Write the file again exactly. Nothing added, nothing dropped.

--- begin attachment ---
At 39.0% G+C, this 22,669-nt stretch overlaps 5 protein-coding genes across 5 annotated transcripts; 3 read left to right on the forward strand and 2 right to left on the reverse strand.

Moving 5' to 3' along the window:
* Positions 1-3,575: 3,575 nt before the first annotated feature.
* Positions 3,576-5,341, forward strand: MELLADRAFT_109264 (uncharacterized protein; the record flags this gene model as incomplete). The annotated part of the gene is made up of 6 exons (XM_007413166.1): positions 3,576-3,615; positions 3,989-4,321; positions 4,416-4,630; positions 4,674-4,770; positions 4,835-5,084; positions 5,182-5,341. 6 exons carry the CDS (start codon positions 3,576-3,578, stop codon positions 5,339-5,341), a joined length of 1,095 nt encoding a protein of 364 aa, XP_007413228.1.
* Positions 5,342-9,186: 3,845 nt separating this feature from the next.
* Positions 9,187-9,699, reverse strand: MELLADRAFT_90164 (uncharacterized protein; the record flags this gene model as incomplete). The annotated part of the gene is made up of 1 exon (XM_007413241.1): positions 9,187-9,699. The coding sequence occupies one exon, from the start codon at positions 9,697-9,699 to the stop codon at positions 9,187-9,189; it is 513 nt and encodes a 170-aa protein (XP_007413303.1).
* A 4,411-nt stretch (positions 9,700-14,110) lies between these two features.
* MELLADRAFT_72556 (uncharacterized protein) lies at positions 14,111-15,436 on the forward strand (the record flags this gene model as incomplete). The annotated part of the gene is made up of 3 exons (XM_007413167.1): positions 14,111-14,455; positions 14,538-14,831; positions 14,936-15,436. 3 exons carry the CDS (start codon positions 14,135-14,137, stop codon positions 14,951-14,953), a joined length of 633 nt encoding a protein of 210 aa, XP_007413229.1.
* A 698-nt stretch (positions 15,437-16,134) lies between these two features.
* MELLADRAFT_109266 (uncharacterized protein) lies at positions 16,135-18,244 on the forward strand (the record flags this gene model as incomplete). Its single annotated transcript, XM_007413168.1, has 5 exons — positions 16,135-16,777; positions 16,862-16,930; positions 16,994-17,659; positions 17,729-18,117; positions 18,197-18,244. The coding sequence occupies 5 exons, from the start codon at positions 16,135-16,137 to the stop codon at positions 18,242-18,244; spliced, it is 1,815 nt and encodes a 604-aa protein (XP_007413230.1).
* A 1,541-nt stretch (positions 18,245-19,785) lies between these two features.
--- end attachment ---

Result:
At 39.0% G+C, this 22,669-nt stretch overlaps 5 protein-coding genes across 5 annotated transcripts; 3 read left to right on the forward strand and 2 right to left on the reverse strand.

Moving 5' to 3' along the window:
* Positions 1-3,575: 3,575 nt before the first annotated feature.
* Positions 3,576-5,341, forward strand: MELLADRAFT_109264 (uncharacterized protein; the record flags this gene model as incomplete). The annotated part of the gene is made up of 6 exons (XM_007413166.1): positions 3,576-3,615; positions 3,989-4,321; positions 4,416-4,630; positions 4,674-4,770; positions 4,835-5,084; positions 5,182-5,341. 6 exons carry the CDS (start codon positions 3,576-3,578, stop codon positions 5,339-5,341), a joined length of 1,095 nt encoding a protein of 364 aa, XP_007413228.1.
* Positions 5,342-9,186: 3,845 nt separating this feature from the next.
* Positions 9,187-9,699, reverse strand: MELLADRAFT_90164 (uncharacterized protein; the record flags this gene model as incomplete). The annotated part of the gene is made up of 1 exon (XM_007413241.1): positions 9,187-9,699. The coding sequence occupies one exon, from the start codon at positions 9,697-9,699 to the stop codon at positions 9,187-9,189; it is 513 nt and encodes a 170-aa protein (XP_007413303.1).
* A 4,411-nt stretch (positions 9,700-14,110) lies between these two features.
* MELLADRAFT_72556 (uncharacterized protein) lies at positions 14,111-15,436 on the forward strand (the record flags this gene model as incomplete). The annotated part of the gene is made up of 3 exons (XM_007413167.1): positions 14,111-14,455; positions 14,538-14,831; positions 14,936-15,436. 3 exons carry the CDS (start codon positions 14,135-14,137, stop codon positions 14,951-14,953), a joined length of 633 nt encoding a protein of 210 aa, XP_007413229.1.
* A 698-nt stretch (positions 15,437-16,134) lies between these two features.
* MELLADRAFT_109266 (uncharacterized protein) lies at positions 16,135-18,244 on the forward strand (the record flags this gene model as incomplete). Its single annotated transcript, XM_007413168.1, has 5 exons — positions 16,135-16,777; positions 16,862-16,930; positions 16,994-17,659; positions 17,729-18,117; positions 18,197-18,244. The coding sequence occupies 5 exons, from the start codon at positions 16,135-16,137 to the stop codon at positions 18,242-18,244; spliced, it is 1,815 nt and encodes a 604-aa protein (XP_007413230.1).
* A 1,541-nt stretch (positions 18,245-19,785) lies between these two features.